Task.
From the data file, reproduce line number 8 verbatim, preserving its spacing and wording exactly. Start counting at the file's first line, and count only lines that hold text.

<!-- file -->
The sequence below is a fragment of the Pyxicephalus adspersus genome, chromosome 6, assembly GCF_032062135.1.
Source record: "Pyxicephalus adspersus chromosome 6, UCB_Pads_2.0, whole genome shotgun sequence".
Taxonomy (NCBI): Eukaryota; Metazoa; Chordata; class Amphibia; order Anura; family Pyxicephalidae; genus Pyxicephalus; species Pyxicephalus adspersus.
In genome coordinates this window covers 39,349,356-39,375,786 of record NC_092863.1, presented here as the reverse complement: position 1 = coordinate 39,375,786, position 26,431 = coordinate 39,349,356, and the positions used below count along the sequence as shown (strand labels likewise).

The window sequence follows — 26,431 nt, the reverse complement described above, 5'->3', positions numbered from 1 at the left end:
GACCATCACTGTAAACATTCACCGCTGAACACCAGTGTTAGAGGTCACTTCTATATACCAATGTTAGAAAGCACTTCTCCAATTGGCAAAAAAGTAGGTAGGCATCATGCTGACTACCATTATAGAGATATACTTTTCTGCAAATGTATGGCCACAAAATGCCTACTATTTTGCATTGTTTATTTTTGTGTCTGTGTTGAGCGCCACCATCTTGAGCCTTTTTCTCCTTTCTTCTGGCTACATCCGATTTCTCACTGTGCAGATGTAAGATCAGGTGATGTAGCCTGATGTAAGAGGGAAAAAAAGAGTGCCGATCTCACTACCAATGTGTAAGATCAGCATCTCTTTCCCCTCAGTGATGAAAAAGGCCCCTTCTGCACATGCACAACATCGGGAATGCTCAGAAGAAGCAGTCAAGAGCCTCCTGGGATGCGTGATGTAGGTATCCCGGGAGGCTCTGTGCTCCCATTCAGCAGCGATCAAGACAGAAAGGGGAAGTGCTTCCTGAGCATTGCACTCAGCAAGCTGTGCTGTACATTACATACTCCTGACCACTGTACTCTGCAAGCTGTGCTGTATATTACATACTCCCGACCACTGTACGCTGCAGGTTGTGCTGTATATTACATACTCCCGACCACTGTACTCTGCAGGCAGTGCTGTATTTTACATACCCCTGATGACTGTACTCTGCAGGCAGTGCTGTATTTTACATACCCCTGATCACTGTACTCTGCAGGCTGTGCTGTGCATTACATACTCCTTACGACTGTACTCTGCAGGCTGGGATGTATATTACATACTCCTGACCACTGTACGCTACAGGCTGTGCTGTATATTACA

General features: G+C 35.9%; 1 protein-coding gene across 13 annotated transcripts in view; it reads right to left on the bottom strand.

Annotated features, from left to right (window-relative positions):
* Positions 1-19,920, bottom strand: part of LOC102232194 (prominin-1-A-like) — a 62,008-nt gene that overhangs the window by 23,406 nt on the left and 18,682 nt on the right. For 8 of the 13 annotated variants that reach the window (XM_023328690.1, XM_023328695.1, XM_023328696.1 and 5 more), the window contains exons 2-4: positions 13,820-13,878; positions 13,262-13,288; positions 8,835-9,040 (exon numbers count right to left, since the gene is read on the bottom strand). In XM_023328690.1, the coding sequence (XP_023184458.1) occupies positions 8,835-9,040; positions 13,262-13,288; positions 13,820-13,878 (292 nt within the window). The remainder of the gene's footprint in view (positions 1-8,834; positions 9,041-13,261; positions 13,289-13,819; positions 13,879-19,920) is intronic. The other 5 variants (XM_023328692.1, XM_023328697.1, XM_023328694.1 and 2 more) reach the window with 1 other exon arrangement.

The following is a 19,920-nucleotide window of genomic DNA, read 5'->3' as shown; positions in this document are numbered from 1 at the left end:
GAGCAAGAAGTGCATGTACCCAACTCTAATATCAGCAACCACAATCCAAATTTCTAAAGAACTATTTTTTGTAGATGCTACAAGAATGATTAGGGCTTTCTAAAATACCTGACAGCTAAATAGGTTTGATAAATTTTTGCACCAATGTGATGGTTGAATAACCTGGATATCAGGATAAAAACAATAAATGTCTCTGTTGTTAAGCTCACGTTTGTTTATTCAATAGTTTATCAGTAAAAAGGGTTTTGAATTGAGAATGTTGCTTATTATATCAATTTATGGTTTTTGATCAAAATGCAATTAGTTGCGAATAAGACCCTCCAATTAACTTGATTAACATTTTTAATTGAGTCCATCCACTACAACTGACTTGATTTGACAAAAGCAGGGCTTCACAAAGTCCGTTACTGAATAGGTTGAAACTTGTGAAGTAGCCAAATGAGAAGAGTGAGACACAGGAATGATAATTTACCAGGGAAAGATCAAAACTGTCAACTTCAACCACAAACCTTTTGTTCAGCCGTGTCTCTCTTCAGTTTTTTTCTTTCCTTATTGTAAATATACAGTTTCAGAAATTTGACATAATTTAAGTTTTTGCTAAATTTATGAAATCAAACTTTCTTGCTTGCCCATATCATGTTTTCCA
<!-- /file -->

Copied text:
Annotated features, from left to right (window-relative positions):